"sw1" : {"type" : "switch"},
           "sw2" : {"type" : "switch"},
           "sw3" : {"type" : "switch"},
           "sw4" : {"type" : "switch"},
           "sw5" : {"type" : "switch"},
           "sw6" : {"type" : "switch"},
           "sw7" : {"type" : "switch"}
         "links" : {
           "e1" : {"src" : "PID1",
                   "dst" : "sw1",
                   "type": "edge-attach",
                   "costs" : [
                     {"cost-metric" : "availbw", "value" : 100
                     {"cost-metric" : "srlg", value : [1, 3]}

           "e2" : {"src" : "PID2",
                   "dst" : "sw2",
                   "type": "edge-attach",

Bernstein, et al.      Expires September 10, 2015               [Page 7]

Internet-Draft          ALTO Topology Extensions              March 2015

           "e3" : {"src" : "PID3",
                   "dst" : "sw3",
           "e4" : {"src" : "PID4",
                   "dst" : "sw4",
                   "type": "edge-attach",
           "e15" : {"src" : "sw1",
                    "dst" : "sw5",
                    "type": "core",
           "e35" : {"src" : "sw3",
                    "dst" : "sw5",
                    "type": "core",
           "e27" : {"src" : "sw2",
                    "dst" : "sw7",
                    "type": "core",
           "e47" : {"src" : "sw4",
                    "dst" : "sw7",
                    "type": "core",
           "e57" : {"src" : "sw5",
                    "dst" : "sw7",
                    "type": "core",
           "e56" : {"src" : "sw5",
                    "dst" : "sw6",
                    "type": "core",
           "e67" : {"src" : "sw6",
                    "dst" : "sw7",
                    "type": "core",

Bernstein, et al.      Expires September 10, 2015               [Page 8]

Internet-Draft          ALTO Topology Extensions              March 2015


3.3.  Discussions

   The node-link schema specified in the preceding section is still a
   standard graph representation of a network (graph).  An alternative
   design, which may provide substantial benefit, is using a property
   graph design.  In particular, in a property graph based design, it is
   unnecessary that a node in the property graph represents a network
   node, a link in the property graph represents a network link.
   Instead, network nodes, network links and network paths can all be
   represented as nodes in a property graph, and links represent their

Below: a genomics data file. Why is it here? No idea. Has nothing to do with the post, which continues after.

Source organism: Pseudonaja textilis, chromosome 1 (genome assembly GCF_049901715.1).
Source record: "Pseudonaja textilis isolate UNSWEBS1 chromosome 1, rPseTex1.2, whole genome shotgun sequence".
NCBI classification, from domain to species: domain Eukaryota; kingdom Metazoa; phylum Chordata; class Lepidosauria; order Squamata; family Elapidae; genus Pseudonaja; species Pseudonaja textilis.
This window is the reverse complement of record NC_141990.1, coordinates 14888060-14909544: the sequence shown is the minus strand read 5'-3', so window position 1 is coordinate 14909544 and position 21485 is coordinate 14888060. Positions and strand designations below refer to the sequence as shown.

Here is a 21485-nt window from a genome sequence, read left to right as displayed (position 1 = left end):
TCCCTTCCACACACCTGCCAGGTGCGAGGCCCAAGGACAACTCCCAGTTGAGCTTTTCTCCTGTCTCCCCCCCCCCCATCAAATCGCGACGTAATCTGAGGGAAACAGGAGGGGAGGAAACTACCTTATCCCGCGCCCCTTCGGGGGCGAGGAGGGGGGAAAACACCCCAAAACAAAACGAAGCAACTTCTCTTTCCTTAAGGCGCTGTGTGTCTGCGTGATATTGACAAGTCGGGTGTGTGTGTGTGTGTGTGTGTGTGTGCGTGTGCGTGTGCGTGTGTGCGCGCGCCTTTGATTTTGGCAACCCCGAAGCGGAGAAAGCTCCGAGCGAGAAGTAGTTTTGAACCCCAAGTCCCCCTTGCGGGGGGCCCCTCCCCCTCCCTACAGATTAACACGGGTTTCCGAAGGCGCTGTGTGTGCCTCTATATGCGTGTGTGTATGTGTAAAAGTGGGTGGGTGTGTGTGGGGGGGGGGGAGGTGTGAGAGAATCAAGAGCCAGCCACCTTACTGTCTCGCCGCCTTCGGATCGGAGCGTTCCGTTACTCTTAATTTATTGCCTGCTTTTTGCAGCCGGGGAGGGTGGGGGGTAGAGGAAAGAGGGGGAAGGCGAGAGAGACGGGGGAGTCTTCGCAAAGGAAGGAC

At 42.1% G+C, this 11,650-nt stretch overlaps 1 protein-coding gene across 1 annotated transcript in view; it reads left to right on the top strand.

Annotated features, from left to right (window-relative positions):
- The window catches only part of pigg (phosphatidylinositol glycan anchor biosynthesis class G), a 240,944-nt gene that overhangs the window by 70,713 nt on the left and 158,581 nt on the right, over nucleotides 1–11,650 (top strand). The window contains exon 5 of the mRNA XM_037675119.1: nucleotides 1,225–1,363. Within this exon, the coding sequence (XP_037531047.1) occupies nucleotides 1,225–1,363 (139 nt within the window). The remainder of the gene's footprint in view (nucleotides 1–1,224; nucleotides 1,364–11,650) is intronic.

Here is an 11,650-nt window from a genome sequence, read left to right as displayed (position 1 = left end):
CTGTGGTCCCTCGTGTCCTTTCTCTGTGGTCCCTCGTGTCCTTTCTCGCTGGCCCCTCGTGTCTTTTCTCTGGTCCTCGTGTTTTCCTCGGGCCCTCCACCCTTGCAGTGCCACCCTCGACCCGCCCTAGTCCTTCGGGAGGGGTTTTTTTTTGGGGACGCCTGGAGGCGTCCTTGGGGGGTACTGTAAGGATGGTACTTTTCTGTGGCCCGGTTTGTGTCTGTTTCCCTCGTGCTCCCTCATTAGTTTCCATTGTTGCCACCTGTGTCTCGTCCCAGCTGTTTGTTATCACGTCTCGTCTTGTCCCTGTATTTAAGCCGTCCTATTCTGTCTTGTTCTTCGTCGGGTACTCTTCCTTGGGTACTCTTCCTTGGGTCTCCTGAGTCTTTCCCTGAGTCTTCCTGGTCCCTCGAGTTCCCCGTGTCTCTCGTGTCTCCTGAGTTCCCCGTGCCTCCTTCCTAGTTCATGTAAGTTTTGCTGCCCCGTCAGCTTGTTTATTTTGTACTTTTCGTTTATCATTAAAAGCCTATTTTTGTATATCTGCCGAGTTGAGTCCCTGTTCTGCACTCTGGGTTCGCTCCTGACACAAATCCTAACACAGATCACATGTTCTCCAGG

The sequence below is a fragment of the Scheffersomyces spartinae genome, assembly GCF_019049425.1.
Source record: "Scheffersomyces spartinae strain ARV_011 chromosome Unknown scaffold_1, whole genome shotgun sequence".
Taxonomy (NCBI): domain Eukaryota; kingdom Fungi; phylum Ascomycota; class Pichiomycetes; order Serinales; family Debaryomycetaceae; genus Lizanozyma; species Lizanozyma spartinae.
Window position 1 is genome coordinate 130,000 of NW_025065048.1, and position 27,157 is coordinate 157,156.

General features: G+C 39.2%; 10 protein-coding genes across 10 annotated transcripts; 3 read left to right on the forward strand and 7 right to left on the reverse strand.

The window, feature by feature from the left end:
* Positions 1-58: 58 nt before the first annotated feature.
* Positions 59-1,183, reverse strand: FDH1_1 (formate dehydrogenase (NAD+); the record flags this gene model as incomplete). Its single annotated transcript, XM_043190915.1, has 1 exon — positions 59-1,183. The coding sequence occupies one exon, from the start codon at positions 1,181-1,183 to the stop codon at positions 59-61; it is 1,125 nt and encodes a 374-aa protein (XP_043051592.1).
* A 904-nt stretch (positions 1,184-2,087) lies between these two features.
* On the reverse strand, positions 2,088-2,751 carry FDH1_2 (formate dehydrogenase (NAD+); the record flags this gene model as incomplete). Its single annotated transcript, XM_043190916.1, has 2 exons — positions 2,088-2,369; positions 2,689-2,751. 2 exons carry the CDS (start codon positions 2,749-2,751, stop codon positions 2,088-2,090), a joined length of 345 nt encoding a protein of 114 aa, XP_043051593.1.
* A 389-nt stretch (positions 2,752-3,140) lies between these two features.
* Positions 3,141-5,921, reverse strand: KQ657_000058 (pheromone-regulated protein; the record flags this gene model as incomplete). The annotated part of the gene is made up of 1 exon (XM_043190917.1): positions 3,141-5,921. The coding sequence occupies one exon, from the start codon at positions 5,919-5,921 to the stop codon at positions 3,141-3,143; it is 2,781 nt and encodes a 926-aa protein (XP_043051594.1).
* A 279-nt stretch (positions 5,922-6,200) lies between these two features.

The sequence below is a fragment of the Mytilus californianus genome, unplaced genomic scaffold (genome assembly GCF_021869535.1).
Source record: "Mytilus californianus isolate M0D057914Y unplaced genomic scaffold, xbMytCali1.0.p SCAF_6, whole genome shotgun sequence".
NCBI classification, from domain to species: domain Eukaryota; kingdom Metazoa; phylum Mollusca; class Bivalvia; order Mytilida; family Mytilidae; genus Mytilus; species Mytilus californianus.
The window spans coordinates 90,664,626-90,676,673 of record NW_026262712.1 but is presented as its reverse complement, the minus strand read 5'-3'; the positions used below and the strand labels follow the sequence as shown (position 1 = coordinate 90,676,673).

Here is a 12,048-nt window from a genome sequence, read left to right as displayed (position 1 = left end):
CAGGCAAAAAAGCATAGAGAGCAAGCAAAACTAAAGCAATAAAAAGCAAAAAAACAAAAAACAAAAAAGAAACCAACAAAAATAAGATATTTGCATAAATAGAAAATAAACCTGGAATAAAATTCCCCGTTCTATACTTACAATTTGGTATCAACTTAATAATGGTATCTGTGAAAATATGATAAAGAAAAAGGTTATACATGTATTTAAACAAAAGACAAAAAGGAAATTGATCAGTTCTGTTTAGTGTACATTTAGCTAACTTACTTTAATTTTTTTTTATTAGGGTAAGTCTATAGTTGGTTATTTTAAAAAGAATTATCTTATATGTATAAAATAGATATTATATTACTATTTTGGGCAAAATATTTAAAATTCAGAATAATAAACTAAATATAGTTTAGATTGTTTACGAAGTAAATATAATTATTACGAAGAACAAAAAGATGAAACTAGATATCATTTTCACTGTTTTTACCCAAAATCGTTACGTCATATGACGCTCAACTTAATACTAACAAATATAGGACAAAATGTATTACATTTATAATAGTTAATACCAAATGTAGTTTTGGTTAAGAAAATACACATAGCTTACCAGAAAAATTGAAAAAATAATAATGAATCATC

relationship.  This design can be flexible in modeling settings such
   as topology abstraction (e.g., to denote, in the same graph, that a
   network link is composed of a path, through a aggregation label).
   Property-graph frameworks such as Gremlin can provide powerful and
   compact querying languages for application's usage.

   Using either the standard node-link graph in the preceding section or
   the property graph abstraction, one may not use a rigid hierarchical
   design.  Consider a model that uses a strict hierarchy, and a higher
   layer node can specify a set of nodes in the lower layer as
   supporting nodes; a higher layer link can specify a set of links in
   the lower layer as supporting links [draft-clemm-i2rs-yang-network-
   topo-01].  To test the problem of that model, consider a simple
   topology.  Assume that the network consists of 3 data centers (dc1,
   dc2, and dc3). dc1 has two routers dc11 and dc12; dc2 has dc21 and
   dc22; and dc3 has dc31 and dc32.  The connections are that (1) two
   routers in the same data center are connected; (2) dc11, dc21 and
   dc31 are mutually connected; same for dc12, dc22, and dc32.

   The network can provide different abstract topologies: for tenants in
   dc1, they see dc11, dc12, and dc2, dc3; same for tenants in dc2, and
   dc3.  In other words, each tenant in a DC sees the detailed topology
   of its DC and the other data centers are abstracted to be single

   This case turns out to be not doable for their pure hierarchical
   layer approach, where a top layer node/link has supporting nodes/
   links.  Specifically, thee model cannot have cross-layer links such
   as dc11 -> dc2.

4.  Security Considerations

   This document has not conducted its security analysis.

Bernstein, et al.      Expires September 10, 2015               [Page 9]